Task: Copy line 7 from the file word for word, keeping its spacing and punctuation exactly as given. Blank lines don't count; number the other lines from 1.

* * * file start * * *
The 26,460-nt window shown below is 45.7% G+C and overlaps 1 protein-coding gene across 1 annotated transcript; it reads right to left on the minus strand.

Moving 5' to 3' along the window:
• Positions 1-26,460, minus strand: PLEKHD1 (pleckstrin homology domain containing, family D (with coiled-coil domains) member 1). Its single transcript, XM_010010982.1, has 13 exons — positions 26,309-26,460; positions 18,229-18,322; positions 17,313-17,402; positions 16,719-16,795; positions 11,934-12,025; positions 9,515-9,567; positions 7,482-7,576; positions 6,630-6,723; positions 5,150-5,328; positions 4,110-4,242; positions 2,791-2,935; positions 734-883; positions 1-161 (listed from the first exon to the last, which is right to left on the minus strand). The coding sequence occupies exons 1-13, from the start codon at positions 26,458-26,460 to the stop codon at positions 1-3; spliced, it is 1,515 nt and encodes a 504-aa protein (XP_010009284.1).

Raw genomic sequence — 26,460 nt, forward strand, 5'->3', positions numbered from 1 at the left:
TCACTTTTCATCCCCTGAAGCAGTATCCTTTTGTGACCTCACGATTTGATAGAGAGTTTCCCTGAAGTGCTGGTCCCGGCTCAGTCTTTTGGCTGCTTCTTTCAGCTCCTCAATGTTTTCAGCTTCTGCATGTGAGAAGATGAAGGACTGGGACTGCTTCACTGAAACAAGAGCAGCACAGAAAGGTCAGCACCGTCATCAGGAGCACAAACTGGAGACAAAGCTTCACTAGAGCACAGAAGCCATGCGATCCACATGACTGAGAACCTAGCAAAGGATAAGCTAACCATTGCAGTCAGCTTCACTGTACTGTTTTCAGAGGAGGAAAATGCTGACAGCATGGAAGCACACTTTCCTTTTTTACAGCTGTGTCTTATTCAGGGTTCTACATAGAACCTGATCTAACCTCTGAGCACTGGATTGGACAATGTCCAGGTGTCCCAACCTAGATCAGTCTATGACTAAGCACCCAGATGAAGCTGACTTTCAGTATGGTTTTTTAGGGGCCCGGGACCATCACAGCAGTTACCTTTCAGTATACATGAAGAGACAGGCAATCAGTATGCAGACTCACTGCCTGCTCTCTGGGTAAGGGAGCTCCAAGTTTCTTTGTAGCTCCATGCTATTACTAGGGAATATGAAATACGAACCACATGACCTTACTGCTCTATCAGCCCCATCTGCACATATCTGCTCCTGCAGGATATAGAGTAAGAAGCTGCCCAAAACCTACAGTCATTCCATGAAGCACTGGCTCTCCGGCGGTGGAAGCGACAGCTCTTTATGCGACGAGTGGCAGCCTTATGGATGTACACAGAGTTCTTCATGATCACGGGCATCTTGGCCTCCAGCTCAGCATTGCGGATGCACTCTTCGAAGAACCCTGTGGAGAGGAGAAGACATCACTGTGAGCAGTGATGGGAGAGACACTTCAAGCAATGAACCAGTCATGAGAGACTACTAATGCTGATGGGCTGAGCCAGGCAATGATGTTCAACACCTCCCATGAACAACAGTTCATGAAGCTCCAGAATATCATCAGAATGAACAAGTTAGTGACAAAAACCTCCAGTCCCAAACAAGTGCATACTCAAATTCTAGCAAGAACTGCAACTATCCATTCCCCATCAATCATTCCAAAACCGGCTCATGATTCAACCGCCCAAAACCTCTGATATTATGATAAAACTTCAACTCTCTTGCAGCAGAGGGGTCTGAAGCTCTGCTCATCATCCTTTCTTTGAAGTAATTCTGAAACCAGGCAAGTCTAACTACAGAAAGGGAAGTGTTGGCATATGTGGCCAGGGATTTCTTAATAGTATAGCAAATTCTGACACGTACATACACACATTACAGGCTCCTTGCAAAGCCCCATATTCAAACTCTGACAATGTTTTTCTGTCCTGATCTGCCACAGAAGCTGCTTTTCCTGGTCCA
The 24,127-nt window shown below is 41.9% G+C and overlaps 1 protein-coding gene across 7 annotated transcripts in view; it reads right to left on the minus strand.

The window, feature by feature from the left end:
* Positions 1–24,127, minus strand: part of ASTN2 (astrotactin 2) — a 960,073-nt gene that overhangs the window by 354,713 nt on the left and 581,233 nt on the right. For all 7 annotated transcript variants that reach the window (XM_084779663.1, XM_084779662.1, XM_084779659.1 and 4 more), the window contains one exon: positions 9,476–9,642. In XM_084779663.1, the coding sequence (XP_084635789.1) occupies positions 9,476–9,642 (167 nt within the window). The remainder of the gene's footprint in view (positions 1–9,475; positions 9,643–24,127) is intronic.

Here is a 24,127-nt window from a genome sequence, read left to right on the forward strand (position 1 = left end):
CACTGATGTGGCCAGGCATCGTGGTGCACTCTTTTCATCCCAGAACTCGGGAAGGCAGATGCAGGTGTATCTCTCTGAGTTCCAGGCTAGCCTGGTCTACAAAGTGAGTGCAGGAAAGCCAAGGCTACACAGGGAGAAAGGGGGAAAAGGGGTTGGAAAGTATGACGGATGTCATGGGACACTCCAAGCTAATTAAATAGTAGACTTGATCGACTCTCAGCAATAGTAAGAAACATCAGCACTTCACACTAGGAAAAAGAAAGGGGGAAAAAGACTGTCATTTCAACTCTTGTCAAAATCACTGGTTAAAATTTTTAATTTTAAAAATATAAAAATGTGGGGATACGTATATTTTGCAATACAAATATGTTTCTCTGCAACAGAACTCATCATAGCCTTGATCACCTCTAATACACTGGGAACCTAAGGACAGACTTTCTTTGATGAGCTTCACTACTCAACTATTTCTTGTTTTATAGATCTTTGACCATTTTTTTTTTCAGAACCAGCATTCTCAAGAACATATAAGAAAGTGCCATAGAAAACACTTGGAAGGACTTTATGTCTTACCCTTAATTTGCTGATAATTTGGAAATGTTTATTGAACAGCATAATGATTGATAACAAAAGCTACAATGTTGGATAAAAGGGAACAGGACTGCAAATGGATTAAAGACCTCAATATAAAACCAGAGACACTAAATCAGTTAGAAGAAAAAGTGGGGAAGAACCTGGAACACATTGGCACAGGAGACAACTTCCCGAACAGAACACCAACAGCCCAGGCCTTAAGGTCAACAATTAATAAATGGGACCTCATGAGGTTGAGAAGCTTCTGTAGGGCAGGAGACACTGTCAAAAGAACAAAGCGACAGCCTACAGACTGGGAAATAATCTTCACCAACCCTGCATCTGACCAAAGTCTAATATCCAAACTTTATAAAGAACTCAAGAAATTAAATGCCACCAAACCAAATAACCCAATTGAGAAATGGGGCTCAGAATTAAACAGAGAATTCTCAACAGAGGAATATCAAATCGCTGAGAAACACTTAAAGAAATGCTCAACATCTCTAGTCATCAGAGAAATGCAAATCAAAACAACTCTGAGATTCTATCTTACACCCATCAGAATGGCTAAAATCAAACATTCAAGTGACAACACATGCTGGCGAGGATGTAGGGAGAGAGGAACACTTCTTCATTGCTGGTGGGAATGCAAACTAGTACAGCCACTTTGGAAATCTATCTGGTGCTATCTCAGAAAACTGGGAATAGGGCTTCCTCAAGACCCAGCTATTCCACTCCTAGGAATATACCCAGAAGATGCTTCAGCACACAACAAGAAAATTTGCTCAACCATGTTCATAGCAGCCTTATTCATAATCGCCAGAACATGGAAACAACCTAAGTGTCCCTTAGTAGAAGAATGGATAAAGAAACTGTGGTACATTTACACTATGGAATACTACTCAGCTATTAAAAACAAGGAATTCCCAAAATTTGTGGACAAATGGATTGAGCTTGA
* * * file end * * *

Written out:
The window, feature by feature from the left end: